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I'm trying to find a simple example of a stochastic process with the Markov property, but not the strong Markov property, to give me an intuitive understanding of the distinction between them.

All the processes I can think of off the top of my head seem to have either both or neither of these properties.

Thanks.

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2 Answers 2

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An example is $X_t=\max\{t-T,0\}$, where $T$ is exponentially distributed.

For every fixed nonnegative $t$, conditionally on $\mathscr F_t^X$, $(X_{t+s})_{s\ge0}$ is distributed like $(X_s)_{s\ge0}$ on $[X_t=0]$ and like $(X_t+s)_{s\ge0}$ on $[X_t>0]$. But $(X_{T+s})_{s\ge0}$ is not distributed like $(X_s)_{s\ge0}$ on $\Omega=[X_T=0]$.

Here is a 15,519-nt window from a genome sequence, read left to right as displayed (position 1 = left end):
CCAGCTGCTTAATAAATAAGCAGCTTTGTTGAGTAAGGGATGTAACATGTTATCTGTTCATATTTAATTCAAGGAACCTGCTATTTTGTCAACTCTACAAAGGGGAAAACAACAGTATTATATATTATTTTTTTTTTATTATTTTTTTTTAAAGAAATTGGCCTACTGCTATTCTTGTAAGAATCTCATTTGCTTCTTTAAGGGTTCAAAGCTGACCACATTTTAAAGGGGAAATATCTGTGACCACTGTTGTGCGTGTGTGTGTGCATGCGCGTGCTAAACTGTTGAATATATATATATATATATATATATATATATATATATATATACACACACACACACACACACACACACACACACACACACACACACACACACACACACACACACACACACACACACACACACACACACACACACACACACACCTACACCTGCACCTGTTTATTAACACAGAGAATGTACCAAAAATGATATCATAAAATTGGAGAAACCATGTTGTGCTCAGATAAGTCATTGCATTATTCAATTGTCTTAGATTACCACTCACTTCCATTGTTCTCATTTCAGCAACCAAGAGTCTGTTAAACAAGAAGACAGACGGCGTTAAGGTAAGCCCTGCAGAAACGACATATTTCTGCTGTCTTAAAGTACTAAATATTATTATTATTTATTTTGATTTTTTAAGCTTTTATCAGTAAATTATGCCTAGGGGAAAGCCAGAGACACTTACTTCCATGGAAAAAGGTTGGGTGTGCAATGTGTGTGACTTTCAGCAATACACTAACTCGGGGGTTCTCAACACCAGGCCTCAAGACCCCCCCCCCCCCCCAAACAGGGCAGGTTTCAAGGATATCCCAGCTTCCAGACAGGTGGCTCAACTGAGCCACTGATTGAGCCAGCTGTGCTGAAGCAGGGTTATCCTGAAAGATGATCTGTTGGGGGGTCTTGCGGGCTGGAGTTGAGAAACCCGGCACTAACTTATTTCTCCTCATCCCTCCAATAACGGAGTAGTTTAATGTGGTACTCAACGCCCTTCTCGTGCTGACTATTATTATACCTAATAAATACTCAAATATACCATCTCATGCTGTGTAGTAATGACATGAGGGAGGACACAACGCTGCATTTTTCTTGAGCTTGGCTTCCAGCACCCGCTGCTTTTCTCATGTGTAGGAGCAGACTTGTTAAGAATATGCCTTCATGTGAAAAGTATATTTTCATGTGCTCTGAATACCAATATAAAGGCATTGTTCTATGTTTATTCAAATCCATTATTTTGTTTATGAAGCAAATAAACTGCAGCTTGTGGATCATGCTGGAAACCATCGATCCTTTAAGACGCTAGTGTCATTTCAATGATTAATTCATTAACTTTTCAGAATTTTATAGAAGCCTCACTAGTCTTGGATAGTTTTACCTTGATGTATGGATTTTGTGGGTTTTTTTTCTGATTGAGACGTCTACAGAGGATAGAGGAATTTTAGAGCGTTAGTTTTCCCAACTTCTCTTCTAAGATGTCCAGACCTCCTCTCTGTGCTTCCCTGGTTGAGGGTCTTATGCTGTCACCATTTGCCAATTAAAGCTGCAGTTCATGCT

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As @Byron explained on MO. –  Did Sep 7 '11 at 15:32

Okay, imagine a process whose volatility is time-dependent: $dF_t = f(t) dW_t$. This is Markov, since the distribution of future states only depends on the present state, but it is not strong Markov, because the distribution of $F_{\tau + t} - F_{\tau}$ is not independent of $\tau$.

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